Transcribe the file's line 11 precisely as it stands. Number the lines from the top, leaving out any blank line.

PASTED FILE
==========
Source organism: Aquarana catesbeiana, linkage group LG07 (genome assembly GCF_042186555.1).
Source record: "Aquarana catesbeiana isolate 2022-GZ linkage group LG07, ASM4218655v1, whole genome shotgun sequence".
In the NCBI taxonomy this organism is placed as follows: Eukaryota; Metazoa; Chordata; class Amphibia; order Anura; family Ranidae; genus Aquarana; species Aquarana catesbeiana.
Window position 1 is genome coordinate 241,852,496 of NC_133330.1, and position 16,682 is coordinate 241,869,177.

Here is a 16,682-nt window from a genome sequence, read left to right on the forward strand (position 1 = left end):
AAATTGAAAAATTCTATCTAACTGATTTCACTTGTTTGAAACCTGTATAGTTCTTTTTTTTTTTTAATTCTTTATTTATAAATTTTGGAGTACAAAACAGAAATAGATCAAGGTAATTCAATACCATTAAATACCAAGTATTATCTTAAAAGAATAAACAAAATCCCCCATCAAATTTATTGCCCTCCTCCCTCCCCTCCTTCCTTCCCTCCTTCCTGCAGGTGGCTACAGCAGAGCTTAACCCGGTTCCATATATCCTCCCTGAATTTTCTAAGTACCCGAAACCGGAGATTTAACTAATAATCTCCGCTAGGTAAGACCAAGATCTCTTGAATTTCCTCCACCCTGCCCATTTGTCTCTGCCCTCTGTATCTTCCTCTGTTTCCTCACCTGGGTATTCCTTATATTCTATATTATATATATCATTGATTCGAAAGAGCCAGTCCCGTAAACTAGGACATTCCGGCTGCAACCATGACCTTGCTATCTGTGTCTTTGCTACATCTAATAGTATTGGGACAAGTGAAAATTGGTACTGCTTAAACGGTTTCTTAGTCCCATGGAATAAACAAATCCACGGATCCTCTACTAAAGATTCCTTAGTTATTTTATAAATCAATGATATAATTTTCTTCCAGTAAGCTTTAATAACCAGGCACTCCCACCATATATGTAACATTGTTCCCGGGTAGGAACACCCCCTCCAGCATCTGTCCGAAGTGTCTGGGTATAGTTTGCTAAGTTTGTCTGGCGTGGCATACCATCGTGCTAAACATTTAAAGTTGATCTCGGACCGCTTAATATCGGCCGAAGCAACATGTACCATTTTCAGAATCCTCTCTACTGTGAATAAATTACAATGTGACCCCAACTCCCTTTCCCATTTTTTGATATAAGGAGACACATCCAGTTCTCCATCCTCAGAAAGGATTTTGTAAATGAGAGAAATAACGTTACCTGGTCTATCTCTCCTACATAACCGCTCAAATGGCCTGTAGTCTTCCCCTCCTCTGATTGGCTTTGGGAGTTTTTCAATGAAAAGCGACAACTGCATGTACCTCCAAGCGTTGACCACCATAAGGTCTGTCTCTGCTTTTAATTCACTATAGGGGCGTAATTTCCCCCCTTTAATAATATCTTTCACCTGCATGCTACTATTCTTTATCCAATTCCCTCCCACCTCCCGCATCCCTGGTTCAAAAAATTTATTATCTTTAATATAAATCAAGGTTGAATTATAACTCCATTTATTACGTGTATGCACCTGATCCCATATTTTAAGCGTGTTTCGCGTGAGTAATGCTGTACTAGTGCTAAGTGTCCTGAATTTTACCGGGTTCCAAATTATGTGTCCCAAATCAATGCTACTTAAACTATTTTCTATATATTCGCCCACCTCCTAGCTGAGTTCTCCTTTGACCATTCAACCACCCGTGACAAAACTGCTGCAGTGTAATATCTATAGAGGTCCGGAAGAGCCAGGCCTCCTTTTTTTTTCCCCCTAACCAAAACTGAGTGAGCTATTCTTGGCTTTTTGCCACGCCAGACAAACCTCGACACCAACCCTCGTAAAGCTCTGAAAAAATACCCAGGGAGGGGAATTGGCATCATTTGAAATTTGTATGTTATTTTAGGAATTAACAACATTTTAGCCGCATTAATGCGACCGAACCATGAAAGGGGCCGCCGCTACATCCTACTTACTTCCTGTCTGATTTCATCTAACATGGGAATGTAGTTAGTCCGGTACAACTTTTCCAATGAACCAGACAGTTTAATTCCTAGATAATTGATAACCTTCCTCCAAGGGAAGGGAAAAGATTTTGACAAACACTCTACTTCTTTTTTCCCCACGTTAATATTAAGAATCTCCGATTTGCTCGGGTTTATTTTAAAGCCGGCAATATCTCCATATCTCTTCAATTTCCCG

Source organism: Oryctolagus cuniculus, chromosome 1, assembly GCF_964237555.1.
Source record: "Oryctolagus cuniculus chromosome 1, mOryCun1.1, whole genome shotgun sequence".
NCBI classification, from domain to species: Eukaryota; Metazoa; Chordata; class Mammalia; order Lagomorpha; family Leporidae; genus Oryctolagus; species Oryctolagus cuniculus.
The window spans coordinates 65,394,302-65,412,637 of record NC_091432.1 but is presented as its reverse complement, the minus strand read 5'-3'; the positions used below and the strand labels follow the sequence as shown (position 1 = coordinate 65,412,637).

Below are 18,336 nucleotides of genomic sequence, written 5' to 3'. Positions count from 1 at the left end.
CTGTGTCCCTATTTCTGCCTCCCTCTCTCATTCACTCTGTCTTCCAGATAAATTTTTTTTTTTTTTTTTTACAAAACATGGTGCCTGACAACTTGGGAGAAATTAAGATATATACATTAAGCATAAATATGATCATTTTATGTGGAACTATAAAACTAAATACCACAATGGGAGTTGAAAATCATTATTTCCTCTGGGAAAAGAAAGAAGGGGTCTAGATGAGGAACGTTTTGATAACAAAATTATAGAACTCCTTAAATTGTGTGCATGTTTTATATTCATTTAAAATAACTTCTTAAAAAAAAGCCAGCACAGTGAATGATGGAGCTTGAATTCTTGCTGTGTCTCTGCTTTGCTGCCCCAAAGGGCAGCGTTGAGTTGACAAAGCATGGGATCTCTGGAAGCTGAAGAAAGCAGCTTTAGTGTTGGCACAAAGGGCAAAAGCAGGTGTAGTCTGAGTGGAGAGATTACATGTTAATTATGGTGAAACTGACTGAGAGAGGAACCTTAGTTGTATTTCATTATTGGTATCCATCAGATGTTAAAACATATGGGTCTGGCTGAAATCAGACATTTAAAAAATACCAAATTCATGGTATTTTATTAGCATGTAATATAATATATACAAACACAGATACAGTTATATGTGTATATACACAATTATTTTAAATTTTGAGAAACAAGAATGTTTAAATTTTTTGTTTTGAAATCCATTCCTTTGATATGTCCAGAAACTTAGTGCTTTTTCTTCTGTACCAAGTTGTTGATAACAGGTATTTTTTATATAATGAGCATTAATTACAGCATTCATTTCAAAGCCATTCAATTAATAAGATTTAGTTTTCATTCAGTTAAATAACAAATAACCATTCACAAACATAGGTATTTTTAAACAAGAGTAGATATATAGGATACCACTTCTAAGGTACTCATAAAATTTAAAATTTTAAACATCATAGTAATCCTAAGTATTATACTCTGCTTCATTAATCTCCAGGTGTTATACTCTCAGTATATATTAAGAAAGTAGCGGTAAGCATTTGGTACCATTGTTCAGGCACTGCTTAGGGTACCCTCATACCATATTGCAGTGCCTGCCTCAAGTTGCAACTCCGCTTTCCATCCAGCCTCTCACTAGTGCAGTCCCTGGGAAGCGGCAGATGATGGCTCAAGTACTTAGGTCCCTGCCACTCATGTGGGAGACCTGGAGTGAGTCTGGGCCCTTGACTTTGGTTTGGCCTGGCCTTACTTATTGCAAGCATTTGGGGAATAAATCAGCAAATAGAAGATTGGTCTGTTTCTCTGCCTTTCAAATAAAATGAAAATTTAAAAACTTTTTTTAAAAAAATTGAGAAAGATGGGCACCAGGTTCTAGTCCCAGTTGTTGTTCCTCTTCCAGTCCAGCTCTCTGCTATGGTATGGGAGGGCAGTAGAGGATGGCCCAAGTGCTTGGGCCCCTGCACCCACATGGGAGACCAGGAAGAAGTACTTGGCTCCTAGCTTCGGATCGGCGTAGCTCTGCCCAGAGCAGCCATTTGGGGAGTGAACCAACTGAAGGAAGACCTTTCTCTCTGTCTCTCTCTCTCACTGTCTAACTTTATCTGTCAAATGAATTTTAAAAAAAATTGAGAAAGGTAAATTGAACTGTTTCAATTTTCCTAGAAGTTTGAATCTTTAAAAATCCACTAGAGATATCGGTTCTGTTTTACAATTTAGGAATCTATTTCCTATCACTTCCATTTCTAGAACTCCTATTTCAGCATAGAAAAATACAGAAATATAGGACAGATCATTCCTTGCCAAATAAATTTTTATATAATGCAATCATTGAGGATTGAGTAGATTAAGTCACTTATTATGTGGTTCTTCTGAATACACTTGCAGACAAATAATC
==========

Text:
Below are 18,336 nucleotides of genomic sequence, written 5' to 3'. Positions count from 1 at the left end.